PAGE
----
"Work" is a song recorded by Barbadian singer Rihanna for her eighth studio album, Anti (2016). The song features a verse by Canadian rapper Drake. The artists co-wrote the single with PartyNextDoor, Allen Ritter, Rupert Thomas, R. Stephenson, Monte Moir, and Boi-1da; the latter is also the producer.
Upon its release, "Work" received mixed reviews from music critics. The song debuted at number nine and has so far peaked at number seven on the Billboard Hot 100, becoming Rihanna's 27th and Drake's 15th top ten entry on the chart. It has also peaked within the top ten of the charts in Australia, Canada, France, Hungary, Spain, and the United Kingdom.
"Work" was written by the artists, PartyNextDoor, Allen Ritter, Rupert "Sevn" Thomas, Monte Moir, R. Stephenson, and Boi-1da; the latter is also the producer. In the summer of 2015, Thomas, Ritter, Boi-1da and Martin Mason among others, stayed at Drake house in Los Angeles for a mid-week period. Thomas described the time spent at the home as a "beat factory, everyone was sitting there working and collaborating with each other." Thomas created a beat which was dancehall-influenced; he later played it for Boi-1da to which he positively responded, "We’re both Jamaican-Canadian. It was just something in our DNA, so it woke him up, and we started remembering all these old dancehall songs from the '90s." Boi-1da came with up idea for sampling an "old school dancehall rhythm" and after that the chords were made with Ritter and past it, "everything went organically".
"Work Bitch" (often stylized as Work B**ch!) is a song recorded by American singer Britney Spears for her eighth studio album, Britney Jean (2013). It was written by Spears, William "will.i.am" Adams, Otto "Knows" Jettman, Sebastian Ingrosso, Anthony Preston and Ruth-Anne Cunningham. The song's production was handled by Ingrosso, Jettman and Adams, while vocal production was done by Adams and Preston. "Work Bitch" made its premiere on September 15, 2013 on iHeartRadio and select Clear Channel radio stations and was released to digital retailers on September 17, 2013 by RCA Records as the lead single from the record alongside a clean version titled "Work Work".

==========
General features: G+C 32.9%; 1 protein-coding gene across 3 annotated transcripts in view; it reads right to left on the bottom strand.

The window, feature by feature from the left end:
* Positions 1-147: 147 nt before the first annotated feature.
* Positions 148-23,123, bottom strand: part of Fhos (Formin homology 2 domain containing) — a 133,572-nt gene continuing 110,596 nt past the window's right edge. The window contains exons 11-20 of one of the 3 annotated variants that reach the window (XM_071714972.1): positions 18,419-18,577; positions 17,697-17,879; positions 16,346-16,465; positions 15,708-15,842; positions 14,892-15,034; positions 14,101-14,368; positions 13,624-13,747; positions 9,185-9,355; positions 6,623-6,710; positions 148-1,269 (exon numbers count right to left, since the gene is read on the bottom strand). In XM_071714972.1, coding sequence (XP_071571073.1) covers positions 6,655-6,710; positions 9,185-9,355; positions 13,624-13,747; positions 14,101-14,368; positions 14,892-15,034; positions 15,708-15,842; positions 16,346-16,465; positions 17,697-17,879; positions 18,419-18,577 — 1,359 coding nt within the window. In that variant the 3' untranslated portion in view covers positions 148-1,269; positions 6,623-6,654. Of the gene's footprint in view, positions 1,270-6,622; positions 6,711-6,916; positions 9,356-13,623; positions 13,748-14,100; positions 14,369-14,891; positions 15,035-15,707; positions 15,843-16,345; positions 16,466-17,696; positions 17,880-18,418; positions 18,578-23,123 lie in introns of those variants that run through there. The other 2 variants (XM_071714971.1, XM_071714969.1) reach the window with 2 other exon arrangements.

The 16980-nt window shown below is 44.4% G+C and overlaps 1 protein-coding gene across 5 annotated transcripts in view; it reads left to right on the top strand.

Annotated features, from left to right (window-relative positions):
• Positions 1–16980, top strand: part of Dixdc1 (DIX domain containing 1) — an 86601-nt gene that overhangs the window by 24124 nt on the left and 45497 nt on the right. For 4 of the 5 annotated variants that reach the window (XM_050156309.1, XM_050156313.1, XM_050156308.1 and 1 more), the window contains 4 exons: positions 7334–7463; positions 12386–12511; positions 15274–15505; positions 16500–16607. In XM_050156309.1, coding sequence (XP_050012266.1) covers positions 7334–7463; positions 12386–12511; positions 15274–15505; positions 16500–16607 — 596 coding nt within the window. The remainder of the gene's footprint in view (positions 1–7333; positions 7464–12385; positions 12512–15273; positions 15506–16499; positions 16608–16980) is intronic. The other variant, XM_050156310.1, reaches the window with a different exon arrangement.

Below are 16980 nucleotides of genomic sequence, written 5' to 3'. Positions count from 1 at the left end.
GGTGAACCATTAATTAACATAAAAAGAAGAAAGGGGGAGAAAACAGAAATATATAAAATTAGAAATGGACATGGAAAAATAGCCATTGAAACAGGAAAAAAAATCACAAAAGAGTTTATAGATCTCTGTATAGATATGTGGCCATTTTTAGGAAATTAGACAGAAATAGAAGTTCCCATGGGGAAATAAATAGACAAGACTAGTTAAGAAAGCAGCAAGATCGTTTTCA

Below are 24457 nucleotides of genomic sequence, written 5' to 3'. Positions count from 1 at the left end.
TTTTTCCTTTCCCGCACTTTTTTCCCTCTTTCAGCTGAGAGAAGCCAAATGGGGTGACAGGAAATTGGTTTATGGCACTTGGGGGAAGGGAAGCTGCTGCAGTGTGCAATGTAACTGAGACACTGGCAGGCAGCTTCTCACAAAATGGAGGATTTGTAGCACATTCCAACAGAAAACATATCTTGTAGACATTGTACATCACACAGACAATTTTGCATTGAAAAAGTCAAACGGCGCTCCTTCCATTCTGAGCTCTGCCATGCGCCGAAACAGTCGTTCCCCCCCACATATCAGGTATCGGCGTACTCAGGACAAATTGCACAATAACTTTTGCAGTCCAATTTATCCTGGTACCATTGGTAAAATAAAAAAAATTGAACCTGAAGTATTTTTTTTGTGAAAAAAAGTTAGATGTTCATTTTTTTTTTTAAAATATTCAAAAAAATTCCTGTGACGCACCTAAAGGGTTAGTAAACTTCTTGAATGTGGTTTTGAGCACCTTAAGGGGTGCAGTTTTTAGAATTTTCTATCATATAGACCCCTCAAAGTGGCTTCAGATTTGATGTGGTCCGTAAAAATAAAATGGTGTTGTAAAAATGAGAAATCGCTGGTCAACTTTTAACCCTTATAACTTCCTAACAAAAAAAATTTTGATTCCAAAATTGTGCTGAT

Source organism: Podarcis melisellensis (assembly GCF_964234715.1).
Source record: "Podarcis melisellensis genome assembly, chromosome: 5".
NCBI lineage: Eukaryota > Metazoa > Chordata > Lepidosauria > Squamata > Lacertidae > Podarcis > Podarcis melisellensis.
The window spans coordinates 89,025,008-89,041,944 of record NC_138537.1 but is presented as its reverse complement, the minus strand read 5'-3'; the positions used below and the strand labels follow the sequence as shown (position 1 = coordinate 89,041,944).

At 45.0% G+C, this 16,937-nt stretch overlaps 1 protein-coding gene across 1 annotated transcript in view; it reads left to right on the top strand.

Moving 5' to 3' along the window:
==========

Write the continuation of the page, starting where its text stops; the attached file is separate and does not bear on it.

"Work Bitch" has received generally positive reviews from contemporary music critics, who praised Spears for exploring aggressive electronic dance music style. "Work Bitch" achieved moderate international success, debuting and peaking at number twelve on the Billboard Hot 100 marking Spears' fifth highest debut sales on the chart in her career, while peaking within the top ten of the charts in 13 countries, including Canada, France, as well as reaching the top ten in the United Kingdom.
In Christian theology, good works, or simply works, are person's (exterior) actions or deeds, in contrast to inner qualities such as grace or faith.
Proverbs 21:3 says that "To do what is right and just is more acceptable to the LORD than sacrifice."
The New Testament exhibits a tension between two aspects of grace: the idea that grace is from God is sufficient to cover any sin as well as offer redemption (except the Unforgivable sin) and the idea that grace does not free humans from their responsibility to behave morally.